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o- Many mothers when try to press their nipple – don’t find any milk coming out. They assume that since they are NOT leaking milk – they are NOT AT ALL making milk. The way we express milk or the way a milk pump works cannot replicate a baby’s sucking action. When a baby is cupped properly on the areola and sucks, that action stimulates the body to produce milk. The hormones work accordingly, which a hand or a pump action may or may not replicate

Breastfeeding Tips for New Mothers

o- You can feed in 4 different positions. If you find the child is cranky and is not accepting feed – try and change the position. You can try cradle hold, seated position, cross cradle position, and side lying hold. Experiment to see what works for you and the baby the best.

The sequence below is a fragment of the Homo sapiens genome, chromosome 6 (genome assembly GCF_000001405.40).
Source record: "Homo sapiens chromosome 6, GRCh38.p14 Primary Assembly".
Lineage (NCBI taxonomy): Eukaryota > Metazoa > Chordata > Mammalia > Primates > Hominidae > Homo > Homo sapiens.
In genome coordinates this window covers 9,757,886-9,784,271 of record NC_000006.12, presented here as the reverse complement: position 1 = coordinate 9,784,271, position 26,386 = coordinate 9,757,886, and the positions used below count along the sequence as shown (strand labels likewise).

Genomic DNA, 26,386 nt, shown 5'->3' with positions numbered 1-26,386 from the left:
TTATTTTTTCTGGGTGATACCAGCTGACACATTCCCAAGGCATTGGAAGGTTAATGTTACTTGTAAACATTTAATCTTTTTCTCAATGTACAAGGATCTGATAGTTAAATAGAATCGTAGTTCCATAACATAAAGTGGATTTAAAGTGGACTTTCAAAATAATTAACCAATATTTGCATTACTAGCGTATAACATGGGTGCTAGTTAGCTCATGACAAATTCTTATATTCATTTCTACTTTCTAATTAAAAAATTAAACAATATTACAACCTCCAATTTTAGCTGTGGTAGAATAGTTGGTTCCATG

o- Support your breast with your thumb on top, well back from your areola (the darker skin surrounding the nipple) and the fingers underneath. Your fingers should also be well back from your baby’s mouth.

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o- Your breasts work on the simple technique of demand and supply. The more the demand the better the supply. When you give the bottle to your child that reduces your supply. WHY? Because the formula is heavier than breast milk and it fills up baby fast and easily – so baby remains full for a longer duration of time and does not ask for the next feed, and the next feed is missed. The body gets the signal – that baby does not need milk and so the supply adjusts itself accordingly.

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o- Feed as much possible again and again. The more you feed, better your supply. U will feel empty like you are not making enough milk…But that is absolutely normal. Feed for at least 30-35 min per side, burp the baby and change side, repeat the process. The feeling of fullness goes away after 2 weeks – once your breasts understand the demand and supply for your child

o- For the first 20 minutes – our body produces water based milk (foremilk) and then after that weight gaining milk (hindmilk) starts flowing. It’s very important for the baby to have both for the overall development of the body.